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Film Actors: Lesbian  
 
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Garbo went on to lead a life entirely different from that of Dietrich: she never married and became famously reclusive after her retirement from film at the tender age of 36. In contrast, Dietrich, who had had a husband and child in her early 20s, maintained her notoriously seductive ways with both men and women throughout her long career.

Despite the differences in their approaches to sexuality, apparently Garbo and Dietrich had, whether knowingly or not, lovers in common. For example, de Acosta and Le Gallienne, aside from their relationships with each other and Nazimova, both became involved with Garbo at different times; de Acosta also had an affair with Dietrich.

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Tallulah Bankhead, primarily a stage actress, but also the star of films such as Tarnished Lady (1931) and Lifeboat (1943), was intimate with one of the only openly lesbian actresses of the time, comedienne Patsy Kelly. Bankhead reportedly had affairs with both Dietrich and Garbo and also claimed to have slept with Barbara Stanwyck.

Louise Brooks--the silent-film actress famous for her bobbed hairdo as well as her role as Lulu in Pandora's Box (1929)--became outspoken in her later years. In her memoirs and conversations, she reminisced about affairs with women, including a tryst with Garbo.

Aloof from the "sewing circles" were other actresses rumored to be lesbian or bisexual, including Janet Gaynor, star of A Star is Born (1937), and Mary Martin, best known for her Peter Pan role. Reportedly, the "best friends" both had "lavender marriages," to a costume designer and an interior decorator, respectively.

Character and supporting actresses also went to great lengths to hide their sexuality, although they usually lived without the constant public scrutiny superstars experienced. Agnes Moorehead, for example, never mentioned her widely presumed lesbianism.

Moorehead appeared in more than 60 films, including Citizen Kane (1941), and received several Academy Award nominations for her supporting performances. She is perhaps now best known for her role as Endora, mother of witch Samantha in the 1960s television series Bewitched. Despite her reticence, however, her alleged lesbianism was widely assumed. Gay comedian Paul Lynde proclaimed her "classy as hell, but one of the all-time Hollywood dykes."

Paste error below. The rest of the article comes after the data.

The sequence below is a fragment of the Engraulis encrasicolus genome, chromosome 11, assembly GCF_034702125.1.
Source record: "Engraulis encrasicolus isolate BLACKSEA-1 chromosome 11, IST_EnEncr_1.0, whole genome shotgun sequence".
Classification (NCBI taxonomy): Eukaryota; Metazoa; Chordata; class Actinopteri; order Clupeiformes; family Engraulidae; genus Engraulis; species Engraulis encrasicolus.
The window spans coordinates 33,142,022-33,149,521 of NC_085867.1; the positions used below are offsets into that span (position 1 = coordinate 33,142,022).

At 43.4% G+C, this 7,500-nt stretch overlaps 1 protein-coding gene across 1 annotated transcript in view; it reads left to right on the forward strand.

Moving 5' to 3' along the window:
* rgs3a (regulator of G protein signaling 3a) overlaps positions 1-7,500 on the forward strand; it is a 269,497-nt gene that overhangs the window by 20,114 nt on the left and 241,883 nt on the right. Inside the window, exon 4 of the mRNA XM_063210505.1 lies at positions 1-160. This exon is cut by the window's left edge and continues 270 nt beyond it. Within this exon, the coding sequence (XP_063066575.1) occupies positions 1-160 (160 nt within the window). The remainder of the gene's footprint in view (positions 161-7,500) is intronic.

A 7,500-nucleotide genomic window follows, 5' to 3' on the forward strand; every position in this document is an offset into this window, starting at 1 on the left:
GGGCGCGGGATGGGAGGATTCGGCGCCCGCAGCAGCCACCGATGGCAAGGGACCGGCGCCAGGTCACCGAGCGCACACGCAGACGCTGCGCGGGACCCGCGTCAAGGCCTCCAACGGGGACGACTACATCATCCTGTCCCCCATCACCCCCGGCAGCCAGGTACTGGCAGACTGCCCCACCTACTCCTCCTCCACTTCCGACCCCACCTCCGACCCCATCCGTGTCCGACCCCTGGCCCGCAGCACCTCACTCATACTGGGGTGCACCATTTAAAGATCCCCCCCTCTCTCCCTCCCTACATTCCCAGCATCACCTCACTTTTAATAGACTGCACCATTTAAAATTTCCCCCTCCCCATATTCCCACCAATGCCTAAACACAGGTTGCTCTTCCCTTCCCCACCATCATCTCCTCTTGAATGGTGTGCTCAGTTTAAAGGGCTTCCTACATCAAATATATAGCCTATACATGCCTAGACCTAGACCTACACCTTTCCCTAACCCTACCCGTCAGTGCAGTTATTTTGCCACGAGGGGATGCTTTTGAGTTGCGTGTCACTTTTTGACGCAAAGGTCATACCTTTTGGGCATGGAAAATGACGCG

Barbara Stanwyck, best known for her steamy roles in such films as Stella Dallas (1937) and Double Indemnity (1944), also had a booming television career in the 1960s and 1970s. Stanwyck married twice, the first time to vaudevillian Frank Fay and the second time to Robert Taylor. Although she rebuffed any questions about her sexuality or her marriages, many observers of the Hollywood scene believed that neither Stanwyck nor either of her husbands were heterosexual.

Throughout their careers, Dame Judith Anderson, Elsa Lanchester, and Sandy Dennis were the subject of persistent rumors that they were lesbian, but they never confirmed the rumors.

The closetedness of lesbians and gay men during the golden age of Hollywood is, of course, quite understandable. Not only were homosexual acts a prosecutable offense in all parts of the United States, but, especially after World War II and the advent of the Cold War, homosexuals became one of the favorite targets of witch-hunts.

Moreover, during this period, scandal magazines became ever bolder. The climate in the United States for homosexuals in the 1950s and early 1960s was oppressive in the extreme. Hence, the fear of lesbian and gay male actors of exposure was by no means paranoid.

Coming Out: Lesbian Actresses into the Present

Although the gay rights movement has helped to improve visibility in industries such as publishing and music, and gay men and women no longer live under quite the same climate of oppression that they did in the 1950s and 1960s, Hollywood has not been liberated from severe heterosexism. There are still only a handful of out lesbians and bisexuals in film, and many of those have only recently come out.

For example, the brilliant stage and film actress Lily Tomlin, whose persistent advocacy for feminism and gay rights led many to suspect her lesbianism for decades, remained hushed about her sexual orientation until early 2001. Even then, the statement she made concerning her thirty-year relationship with writer Jane Wagner was not entirely unambiguous. Moreover, she made it clear that while she does not "disavow my private life . . . I also don't want to become someone's poster girl either."

There is no doubt that television actress and comedienne Ellen DeGeneres's public coming out in 1997 was a landmark in the advancement of lesbians in the entertainment industry. The well-publicized relationship Ellen maintained with film actress Anne Heche--who subsequently married a man--made them for a while the only high-profile out lesbian couple in Hollywood.

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